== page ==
doctor regulating scanner in hospital

Research which saves lives

A world-leading facility

Pipette Inserted Into Test Tube

The Institute will include an innovation hub – a world-leading facility designed to transcend traditional boundaries of biomedicine, physics and engineering for the incubation of new ideas.

This will enable first-in-human testing of early detection methods.

National Institute for the Early Detection of Cancer (NIEDC)

Embedded within Cambridge Cancer, the NIEDC will lead collaborations to:

- understand the very earliest stages of cancer development

- invent minimally invasive ways of screening and detecting early cancers

- conduct early detection and intervention clinical trials, including provision for primary care research

- accelerate validation, commercialisation and implementation of novel devices for early detection of cancer

A specialist early detection and cancer prevention clinic will help patients at high risk of developing cancer to rewrite their story from a young age and significantly improve outcomes over their lifetime.

Harnessing the power of AI

Institute for
Cancer Medicine

Traditionally, each research trial would analyse different biological samples from patients, producing vast amounts of information. Their trial results would be kept separate from clinical decision-making, and reported on at a later date.


In a move which will harness the vast fire-power of super-computers, machine learning and artificial intelligence (AI), multi-disciplinary teams at the Institute for Integrated Cancer Medicine will manipulate entire data clouds from each type of analysis for each individual patient in real time.


This will reveal the most significant factors at that moment, enabling clinicians to provide the most accurate treatment at any given time.

The power of AI will enable personalised medicine in real time to take place like never before. This integrated approach will be a game-changer for us all.

of cells by National Cancer Institute

Models show more than £1.6 billion in NHS savings could be achieved through precision pathways.

Everybody is different

Personalised Breast Cancer Programme 

Cambridge is home to the world's first precision breast cancer programme (PBCP).


Whole genome and ribonucleic acid (RNA) sequencing is carried out on all patients with breast cancer who are treated at Cambridge University Hospitals. This data is integrated into NHS patient medical records, discussed by doctors, and used to guide patient care decisions.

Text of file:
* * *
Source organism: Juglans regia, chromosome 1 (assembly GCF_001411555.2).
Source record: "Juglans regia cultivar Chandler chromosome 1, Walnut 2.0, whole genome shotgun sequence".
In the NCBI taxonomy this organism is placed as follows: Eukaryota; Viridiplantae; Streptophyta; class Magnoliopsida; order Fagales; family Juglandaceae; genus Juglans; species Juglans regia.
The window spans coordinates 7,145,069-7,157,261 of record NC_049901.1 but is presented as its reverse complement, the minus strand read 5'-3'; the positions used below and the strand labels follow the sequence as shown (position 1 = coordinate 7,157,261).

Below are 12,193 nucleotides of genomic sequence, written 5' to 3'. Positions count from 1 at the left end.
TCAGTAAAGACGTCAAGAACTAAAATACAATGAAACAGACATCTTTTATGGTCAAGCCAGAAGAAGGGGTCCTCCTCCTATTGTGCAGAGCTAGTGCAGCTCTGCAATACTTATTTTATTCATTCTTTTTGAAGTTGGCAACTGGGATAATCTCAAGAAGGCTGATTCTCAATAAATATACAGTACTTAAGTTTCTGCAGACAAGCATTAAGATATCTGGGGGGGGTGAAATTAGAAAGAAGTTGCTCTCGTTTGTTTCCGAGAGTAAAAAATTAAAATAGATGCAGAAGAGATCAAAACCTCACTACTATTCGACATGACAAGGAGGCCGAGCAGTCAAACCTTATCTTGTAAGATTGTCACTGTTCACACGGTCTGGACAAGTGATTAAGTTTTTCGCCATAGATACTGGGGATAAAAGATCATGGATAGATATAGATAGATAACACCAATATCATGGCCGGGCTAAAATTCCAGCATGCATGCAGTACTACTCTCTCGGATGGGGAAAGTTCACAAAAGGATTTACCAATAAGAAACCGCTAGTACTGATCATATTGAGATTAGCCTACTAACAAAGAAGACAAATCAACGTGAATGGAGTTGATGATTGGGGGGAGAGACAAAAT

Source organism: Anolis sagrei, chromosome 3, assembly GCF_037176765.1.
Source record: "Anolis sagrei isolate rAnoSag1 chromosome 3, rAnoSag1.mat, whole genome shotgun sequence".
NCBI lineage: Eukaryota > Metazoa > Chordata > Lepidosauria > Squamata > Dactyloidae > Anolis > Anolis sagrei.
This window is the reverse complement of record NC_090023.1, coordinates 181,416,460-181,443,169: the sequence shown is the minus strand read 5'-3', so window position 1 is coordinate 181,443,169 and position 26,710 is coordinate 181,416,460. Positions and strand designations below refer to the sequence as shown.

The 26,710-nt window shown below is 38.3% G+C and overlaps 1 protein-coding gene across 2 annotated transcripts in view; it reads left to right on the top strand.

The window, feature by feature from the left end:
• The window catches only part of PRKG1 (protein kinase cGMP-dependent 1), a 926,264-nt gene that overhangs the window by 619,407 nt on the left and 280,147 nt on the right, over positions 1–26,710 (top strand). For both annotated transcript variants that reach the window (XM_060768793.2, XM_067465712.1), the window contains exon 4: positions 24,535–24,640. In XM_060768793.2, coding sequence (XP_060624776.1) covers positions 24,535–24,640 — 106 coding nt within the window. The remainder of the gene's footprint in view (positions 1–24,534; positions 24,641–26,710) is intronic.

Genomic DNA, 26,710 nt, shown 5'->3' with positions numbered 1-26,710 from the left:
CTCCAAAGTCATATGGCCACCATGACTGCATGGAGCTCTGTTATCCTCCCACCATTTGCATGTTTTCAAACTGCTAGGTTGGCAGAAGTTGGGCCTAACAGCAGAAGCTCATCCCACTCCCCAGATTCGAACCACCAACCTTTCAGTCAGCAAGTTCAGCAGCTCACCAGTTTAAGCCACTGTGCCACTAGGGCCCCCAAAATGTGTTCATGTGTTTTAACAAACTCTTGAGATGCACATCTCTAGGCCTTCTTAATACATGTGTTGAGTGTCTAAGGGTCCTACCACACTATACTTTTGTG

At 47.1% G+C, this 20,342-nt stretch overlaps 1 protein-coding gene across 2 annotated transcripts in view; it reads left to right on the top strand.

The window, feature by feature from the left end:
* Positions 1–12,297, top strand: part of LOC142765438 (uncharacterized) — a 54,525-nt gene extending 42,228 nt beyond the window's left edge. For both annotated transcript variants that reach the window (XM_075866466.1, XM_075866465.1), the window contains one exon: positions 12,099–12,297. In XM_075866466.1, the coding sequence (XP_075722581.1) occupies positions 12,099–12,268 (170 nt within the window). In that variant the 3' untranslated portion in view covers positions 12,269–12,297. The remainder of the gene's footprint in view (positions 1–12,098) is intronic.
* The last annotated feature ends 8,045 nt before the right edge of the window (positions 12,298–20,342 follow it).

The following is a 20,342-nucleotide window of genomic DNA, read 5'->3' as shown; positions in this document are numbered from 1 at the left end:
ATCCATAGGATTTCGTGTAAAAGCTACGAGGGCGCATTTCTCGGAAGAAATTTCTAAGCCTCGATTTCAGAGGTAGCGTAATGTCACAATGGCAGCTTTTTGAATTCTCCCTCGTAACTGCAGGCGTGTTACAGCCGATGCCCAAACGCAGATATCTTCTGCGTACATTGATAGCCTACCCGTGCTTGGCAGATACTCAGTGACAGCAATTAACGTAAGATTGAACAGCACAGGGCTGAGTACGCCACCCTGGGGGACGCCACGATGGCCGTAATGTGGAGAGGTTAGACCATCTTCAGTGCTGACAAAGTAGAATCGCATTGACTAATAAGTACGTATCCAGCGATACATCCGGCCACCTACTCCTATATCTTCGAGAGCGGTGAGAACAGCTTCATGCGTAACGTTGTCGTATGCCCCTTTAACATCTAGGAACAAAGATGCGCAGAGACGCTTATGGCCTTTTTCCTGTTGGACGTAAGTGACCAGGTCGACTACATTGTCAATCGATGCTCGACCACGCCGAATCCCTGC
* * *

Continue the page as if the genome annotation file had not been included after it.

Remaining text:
A recent study of more than 300 cancer patients showed 60 percent had their treatment changed as a direct consequence of tumour genomic data.


The PBCP is a partnership between The Mark Foundation for Cancer Research, Cancer Research UK, Illumina and AstraZeneca and is soon to be extended to cover pancreatic, renal and ovarian cancers.

colourful abstract Image by National Cancer Institute

We offer routine whole genome (DNA) and ribonucleic acid (RNA) sequencing of all women and men with breast cancer treated at Addenbrooke’s Hospital.

Finding new treatments

Liquid Biopsies

Cambridge scientists created a new way of looking at tumour evolution by monitoring changes in DNA found in patients’ blood. This research led to a spinout from the Cancer Research UK Cambridge Institute and the University of Cambridge, Inivata Ltd, a clinical cancer genomics company harnessing the potential of circulating tumour DNA analysis.

Use of these non-invasive liquid biopsies means scientists can screen many more genes in the blood to test what may explain resistance to treatment.


The low cost and high acceptability of a blood sample means this can be done across thousands of patients – a vital step in discovering reliable clinical biomarkers.

image of colourfull cells by National Cancer Institute

The ability to track how tumours evolve and develop drug resistance in real time is an important step in identifying new, effective treatments for cancer.